Clark Richert, Colorado’s most important painter, dies at 80: “We’ll never see the likes of him again”

Clark Richert, Colorado’s most important painter, dies at 80: “We’ll never see the likes of him again”

Clark Richert, Colorado’s most important painter, a man who pioneered a first-of its-kind artist colony and used his art to model complex ideas about math and science for decades, died Friday. He was 80 years old.

“We’ll never see the likes of him again,” said Margaret Neumann, Richert’s best friend for more 60 years.

Richert — who’s survived by his partner, Barb, and three children — is revered as a groundbreaking creative force, a leading Colorado voice in abstraction, who helped inspire thousands of artists as a teacher at the Rocky Mountain College of Art and Design.

He was still working on installations and exhibitions until the end of his life, and his art is on display in Marfa, Texas.

“Many people knew Clark as a brilliant and masterful artist, a great, wise teacher and a kind, generous man,” his partner, Barb Ittner, said in a statement. “We in his family knew him as these things too. But also as a wonderful father, husband, brother and uncle. We are heartbroken with our loss but feel so blessed to have known him and had him in our lives. He leaves a great hole in the community and in our hearts, (and) we are all better for knowing him.”

A Wichita, Kan., native, Richert grew up in a family of mathematicians and scientists and figured he would follow in their footsteps.

Intuition and analysis fuse in the paintings of Clark Richert, shown in his studio holding an enneacontahedron, a geometric form that relates to his work.

That is until his family took a trip to New York and Richert saw a Mark Rothko exhibit.

“He was overwhelmed by emotions and started to cry in the gallery,” said Rachel Beitz, co-owner of the Rule Gallery, which collaborated with Richert for 30 years. “His entire life changed in that moment.”

Richert was always thinking outside the box, his friends and students said, coming up with concepts years before they became mainstream. In 1965, he famously helped found Drop City, the legendary hippy artist colony outside Trinidad, where creative types could gather and exchange meals and ideas, unperturbed by the outside world.

“Our long-term vision was that Drop City would function as a ‘seed’ for future communities that would sprout around the world,” Richert told The Denver Post in 2009. A documentarian once called Richert’s experiment “the best example of the potential and perils of trying to build an alternative culture in America that I’ve ever come across.”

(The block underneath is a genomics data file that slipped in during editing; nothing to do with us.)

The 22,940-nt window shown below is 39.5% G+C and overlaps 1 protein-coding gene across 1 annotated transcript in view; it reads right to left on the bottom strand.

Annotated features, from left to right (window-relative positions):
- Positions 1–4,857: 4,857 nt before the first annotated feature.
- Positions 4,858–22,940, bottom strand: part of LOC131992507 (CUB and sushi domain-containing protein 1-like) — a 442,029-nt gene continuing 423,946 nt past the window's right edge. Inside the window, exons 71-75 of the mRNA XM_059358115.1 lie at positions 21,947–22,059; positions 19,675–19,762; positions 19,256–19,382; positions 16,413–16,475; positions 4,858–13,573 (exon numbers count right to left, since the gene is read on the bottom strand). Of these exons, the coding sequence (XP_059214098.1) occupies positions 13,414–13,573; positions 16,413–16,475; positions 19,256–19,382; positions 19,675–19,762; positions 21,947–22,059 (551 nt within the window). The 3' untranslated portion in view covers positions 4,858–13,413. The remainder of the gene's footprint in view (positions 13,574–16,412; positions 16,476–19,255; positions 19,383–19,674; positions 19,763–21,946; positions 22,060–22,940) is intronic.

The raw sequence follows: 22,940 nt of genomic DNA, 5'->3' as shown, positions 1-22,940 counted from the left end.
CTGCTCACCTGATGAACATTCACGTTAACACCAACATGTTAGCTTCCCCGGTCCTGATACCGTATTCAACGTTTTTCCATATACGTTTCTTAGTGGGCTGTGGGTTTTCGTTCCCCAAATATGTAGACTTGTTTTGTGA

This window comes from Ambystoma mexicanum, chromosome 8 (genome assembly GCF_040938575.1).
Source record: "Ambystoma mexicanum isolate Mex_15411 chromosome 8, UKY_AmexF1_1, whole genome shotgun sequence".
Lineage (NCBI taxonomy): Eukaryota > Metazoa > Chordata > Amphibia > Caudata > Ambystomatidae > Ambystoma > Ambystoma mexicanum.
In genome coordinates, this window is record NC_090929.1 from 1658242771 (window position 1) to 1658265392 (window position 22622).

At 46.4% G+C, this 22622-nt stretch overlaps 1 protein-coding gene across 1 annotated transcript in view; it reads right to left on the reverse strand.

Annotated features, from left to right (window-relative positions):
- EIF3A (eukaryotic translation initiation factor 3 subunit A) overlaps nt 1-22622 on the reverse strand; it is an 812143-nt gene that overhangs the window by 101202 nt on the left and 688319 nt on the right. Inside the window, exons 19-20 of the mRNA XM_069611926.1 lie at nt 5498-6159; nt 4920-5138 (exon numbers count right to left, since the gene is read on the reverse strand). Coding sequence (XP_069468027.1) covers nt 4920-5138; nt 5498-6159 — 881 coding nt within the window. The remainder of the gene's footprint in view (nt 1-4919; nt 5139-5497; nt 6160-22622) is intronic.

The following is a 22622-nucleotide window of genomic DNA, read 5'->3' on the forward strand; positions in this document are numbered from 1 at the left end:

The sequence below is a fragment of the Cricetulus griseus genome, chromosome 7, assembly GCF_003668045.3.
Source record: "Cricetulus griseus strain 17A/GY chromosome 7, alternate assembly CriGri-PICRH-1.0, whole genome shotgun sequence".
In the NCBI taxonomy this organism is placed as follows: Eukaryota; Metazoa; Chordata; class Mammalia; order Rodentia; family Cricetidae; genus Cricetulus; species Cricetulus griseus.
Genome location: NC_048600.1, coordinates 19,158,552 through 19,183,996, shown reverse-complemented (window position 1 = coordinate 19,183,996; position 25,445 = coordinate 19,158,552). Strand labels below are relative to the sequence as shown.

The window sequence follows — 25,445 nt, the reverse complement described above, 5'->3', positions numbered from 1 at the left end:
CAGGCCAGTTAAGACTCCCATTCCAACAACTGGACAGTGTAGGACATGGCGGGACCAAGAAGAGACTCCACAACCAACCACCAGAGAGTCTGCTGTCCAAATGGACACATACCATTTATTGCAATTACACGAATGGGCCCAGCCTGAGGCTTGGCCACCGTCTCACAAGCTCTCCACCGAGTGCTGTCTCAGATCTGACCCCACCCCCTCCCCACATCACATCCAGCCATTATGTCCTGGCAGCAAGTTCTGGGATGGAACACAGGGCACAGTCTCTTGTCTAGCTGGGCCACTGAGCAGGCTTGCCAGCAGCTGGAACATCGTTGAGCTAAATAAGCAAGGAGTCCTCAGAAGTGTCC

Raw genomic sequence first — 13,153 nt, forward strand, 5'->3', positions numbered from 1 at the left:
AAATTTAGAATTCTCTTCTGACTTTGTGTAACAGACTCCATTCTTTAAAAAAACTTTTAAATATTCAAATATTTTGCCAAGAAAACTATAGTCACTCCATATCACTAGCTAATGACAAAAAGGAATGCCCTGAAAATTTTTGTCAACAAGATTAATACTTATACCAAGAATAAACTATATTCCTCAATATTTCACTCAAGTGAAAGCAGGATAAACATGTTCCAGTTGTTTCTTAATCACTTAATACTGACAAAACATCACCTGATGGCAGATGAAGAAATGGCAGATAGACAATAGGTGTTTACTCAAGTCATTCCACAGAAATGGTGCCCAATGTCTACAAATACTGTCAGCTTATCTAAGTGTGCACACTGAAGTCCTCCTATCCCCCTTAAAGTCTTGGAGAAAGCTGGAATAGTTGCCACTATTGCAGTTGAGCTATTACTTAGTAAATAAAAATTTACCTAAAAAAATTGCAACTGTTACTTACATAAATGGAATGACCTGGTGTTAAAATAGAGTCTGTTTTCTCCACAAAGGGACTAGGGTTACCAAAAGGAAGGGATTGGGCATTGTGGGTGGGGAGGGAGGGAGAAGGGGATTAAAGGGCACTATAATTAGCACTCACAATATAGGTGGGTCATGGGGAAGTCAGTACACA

Although Richert never became a mathematician or scientist, his work was influenced heavily by their ideas and theories — in addition to local folklore and environmental science.

“He was very much a multidimensional thinker,” said Amy Harmon, a longtime friend who helped Richert put together one of his final projects, a sculpture and light installation in Denver. “Some people think there’s two, three dimensions; he said, ‘I happen to think there’s 13 dimensions.’”

He had the unique ability to transform high-brow concepts into art that even the lay person could still understand.

“The work is a mesmerizing pleasure to look at, yet the bulk of it is rooted in numerical theories most people would find confounding,” The Denver Post’s art critic, Ray Mark Rinaldi, wrote in 2013. “Richert gives shape, color and personality to the most difficult spatial concepts.”

The artist also made his mark on countless students over the years who went  through the Rocky Mountain College of Art and Design.

Richert subscribed to the Socratic method of teaching — talking with students, opening up ideas and helping the prospective artists arrive at their own conclusions, said Jason Hoelscher, a former student who considered Richert a mentor and close friend.

“Clark had a real ability to help you see things that were there but you hadn’t noticed were there,” he said. “He had a really rich approach to the way the world worked.”

That meant fostering a collaborative environment, something that remained a core value in his life.

“He always thought people were better together,” Beitz said.

Richert’s sculpture Quadrivium was installed in 2020 on East 20th Street near Glenarm Place. (Daniel Tseng, Special to The Denver Post)

Neumann met Richert as a 19-year-old on the University of Colorado campus and immediately knew he was the hippest person she had ever met. Over the years, they became like siblings, bickering and bantering and laughing.

“He was so different from anyone I’d ever met,” she said.

A hallmark of their friendship over the years was a Friday night movie club. Before the pandemic they would go and see foreign films — Korean, Japanese or Native Americans films that took place far away from Hollywood.

“He always wanted to see something unusual,” Neumann said.

Richert was such a unique individual, friends said, because he was original but didn’t carry any of the ego or arrogance. He wanted to lift all boats, not breed competition.

“Clark was a person who had no enemies; he had no foes,” said Valerie Santerli, director and co-owner of the Rule Gallery. She spent Christmas with the artist and his family for the past decade. This year, however, she had nowhere to be.

“There’s not a single person who didn’t love and appreciate what he had to offer,” Santerli said.

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